MSC Welcomes New Zealand Orange Roughy's Brave Move To Enter Assessment

Three of New Zealand’s orange roughy fisheries have together entered the lengthy and rigorous assessment process to be measured against the world’s most credible standard for sustainable fishing.

"A Marine Stewardship Council (MSC) assessment is a highly transparent and meticulous process and I applaud any fishery that puts themselves under the microscope and scrutiny of the full assessment process," said MSC Country Manager for New Zealand, Patrick Caleo.

Ten years of work and a world first

New Zealand’s Ministry of Primary Industry (MPI) and the Deepwater Group (DWG) have been working together for the past ten years to better manage and rebuild the orange roughy stocks, and are now looking to measure this against the MSC standard.

"MSC assessment process uses science and evidence-based facts, no judgements are made about how sustainable a fishery is until it has completed a full assessment and then we let the science speak for itself," said Mr Caleo.

This is the first orange roughy fishery in the world to undergo assessment and will be measured against the same standard that every fishery in the MSC global program is assessed against.

"We have more than 300 fisheries worldwide engaged in the MSC program, which includes very small artisanal fisheries as well as very large commercial fisheries, and species ranging from short-lived species such as pink salmon to long-lived species such as toothfish;" said Mr Caleo.

How the fisheries will be assessed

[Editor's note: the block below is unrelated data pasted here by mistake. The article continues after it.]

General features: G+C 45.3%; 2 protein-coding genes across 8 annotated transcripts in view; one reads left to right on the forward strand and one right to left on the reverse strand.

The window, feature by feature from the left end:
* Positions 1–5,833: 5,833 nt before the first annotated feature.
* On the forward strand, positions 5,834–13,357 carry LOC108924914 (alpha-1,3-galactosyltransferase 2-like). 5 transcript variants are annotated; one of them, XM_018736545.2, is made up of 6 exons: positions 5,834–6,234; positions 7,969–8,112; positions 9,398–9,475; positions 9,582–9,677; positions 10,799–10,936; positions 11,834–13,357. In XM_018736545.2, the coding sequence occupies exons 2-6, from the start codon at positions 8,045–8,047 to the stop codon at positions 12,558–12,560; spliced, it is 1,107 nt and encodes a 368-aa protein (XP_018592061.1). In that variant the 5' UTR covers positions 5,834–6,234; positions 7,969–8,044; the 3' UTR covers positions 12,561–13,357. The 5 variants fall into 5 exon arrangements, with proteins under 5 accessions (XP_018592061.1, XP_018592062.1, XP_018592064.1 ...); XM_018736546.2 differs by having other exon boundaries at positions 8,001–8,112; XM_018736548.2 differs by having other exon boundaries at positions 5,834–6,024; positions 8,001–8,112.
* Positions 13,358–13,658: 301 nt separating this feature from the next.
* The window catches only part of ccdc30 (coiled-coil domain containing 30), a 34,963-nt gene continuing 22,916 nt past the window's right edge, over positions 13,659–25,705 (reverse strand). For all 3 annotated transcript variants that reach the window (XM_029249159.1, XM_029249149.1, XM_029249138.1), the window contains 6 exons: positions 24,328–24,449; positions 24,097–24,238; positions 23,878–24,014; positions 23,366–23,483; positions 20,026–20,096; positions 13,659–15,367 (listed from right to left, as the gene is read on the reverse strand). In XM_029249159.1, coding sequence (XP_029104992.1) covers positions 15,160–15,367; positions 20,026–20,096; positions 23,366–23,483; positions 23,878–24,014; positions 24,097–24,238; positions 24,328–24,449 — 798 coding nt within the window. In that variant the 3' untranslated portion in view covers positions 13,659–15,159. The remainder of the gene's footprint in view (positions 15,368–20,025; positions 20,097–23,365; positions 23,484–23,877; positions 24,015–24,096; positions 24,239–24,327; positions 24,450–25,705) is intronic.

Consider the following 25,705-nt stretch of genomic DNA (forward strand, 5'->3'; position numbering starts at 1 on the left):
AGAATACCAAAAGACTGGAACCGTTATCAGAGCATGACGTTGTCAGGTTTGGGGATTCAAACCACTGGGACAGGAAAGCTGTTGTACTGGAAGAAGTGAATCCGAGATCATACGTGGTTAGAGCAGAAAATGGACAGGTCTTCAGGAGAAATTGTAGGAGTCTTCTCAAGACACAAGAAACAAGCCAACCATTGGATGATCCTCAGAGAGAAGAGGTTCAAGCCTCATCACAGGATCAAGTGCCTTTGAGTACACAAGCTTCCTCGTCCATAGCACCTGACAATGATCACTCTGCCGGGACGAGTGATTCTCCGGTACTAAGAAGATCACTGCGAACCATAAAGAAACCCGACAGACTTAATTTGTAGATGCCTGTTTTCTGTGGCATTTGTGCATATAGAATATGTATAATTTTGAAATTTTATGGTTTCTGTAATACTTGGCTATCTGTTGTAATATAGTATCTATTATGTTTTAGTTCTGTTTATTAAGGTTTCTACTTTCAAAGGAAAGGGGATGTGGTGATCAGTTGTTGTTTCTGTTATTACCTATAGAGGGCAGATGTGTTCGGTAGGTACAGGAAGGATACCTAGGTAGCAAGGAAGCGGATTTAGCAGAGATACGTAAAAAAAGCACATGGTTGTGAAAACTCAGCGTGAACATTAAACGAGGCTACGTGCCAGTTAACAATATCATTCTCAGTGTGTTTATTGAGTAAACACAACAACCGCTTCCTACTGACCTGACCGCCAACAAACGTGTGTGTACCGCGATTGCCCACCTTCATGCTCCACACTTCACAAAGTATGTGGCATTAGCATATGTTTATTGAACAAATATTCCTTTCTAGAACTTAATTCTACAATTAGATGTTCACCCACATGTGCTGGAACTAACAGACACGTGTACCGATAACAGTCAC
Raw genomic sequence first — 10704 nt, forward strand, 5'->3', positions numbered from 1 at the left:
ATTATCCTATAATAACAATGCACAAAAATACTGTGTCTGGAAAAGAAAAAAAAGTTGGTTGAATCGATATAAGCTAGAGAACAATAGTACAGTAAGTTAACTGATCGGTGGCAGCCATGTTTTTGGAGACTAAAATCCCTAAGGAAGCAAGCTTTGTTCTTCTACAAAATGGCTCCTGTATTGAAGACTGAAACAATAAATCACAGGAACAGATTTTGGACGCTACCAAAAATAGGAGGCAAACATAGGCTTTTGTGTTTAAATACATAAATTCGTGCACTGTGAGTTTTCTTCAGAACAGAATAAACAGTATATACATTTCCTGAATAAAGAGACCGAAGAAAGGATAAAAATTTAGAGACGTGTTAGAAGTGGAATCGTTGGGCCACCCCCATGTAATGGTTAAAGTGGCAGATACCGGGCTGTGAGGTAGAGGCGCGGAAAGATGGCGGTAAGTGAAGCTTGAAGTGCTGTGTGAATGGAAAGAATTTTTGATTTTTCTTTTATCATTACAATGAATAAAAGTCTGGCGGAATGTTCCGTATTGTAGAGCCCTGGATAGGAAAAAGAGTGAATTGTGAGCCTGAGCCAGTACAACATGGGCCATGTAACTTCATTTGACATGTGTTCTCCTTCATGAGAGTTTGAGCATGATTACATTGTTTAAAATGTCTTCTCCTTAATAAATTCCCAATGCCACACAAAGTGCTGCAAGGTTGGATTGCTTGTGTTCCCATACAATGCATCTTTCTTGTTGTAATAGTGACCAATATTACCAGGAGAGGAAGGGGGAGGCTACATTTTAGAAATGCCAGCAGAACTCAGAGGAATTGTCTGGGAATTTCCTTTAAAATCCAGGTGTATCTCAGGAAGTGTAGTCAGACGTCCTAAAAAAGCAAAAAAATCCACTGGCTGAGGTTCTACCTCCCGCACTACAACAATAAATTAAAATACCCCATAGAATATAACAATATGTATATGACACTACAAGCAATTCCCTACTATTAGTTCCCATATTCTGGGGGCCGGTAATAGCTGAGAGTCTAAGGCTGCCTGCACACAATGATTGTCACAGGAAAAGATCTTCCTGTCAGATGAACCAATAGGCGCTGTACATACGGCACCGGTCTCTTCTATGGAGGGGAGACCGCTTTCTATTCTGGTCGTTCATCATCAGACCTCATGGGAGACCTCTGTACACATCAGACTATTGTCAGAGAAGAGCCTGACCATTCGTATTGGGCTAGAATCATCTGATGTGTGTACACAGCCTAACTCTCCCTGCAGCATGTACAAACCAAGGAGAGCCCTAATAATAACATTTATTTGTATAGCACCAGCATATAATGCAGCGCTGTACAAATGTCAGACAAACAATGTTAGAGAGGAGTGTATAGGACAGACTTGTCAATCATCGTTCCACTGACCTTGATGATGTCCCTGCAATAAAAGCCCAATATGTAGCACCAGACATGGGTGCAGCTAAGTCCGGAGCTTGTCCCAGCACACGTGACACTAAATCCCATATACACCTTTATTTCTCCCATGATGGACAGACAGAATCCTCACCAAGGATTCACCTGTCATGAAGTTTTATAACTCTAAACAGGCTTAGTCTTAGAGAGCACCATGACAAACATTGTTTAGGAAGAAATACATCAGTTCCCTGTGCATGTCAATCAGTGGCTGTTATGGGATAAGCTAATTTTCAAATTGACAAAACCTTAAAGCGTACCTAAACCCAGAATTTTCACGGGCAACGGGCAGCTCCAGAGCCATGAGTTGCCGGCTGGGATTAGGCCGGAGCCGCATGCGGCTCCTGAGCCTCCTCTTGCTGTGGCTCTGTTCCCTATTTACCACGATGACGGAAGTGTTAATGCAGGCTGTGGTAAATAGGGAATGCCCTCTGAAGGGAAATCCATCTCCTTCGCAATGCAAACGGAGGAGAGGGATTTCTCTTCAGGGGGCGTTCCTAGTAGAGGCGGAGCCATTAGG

MSC's standard for sustainable fishing is based on three core principles;

  1. Healthy populations of target stock,
  2. Reduced impact on the marine ecosystem (including bycatch and habitat impact) and,
  3. The effective management processes of the fishery.  

It typically takes around 12 to 18 months for a team of independent third-party scientists to assess a fishery against the MSC standard for sustainability. There are lots of opportunities for stakeholders to input into the assessment process and all results are then peer reviewed.

If certified the fishery must also meet annual surveillance audits, improve on any conditions to international best practice level, and be completely reassessed every five years.

Some examples of what the assessment team, independently accredited, MRAG Americas, will consider are;

  • stock health and biology of orange roughy in New Zealand waters (Principle 1),
  • Impacts on the levels of bycatch and the measures in place to reduce bycatch (Principle 2),
  • research into the impact of the fishery in all areas including sensitive benthic habitats and how these impacts can be mitigated (Principle 2), as well as
  • how management performs, takes action, and is reviewed (Principle 3).

Orange roughy assessment Contacts

MSC:
Charlotte Connell, Communications and marketing manager, Australia & New Zealand
Tel: +61 422 296 192,
email: [email protected]

Client and certification body contacts

Source: Marine Stewardship Council (MSC)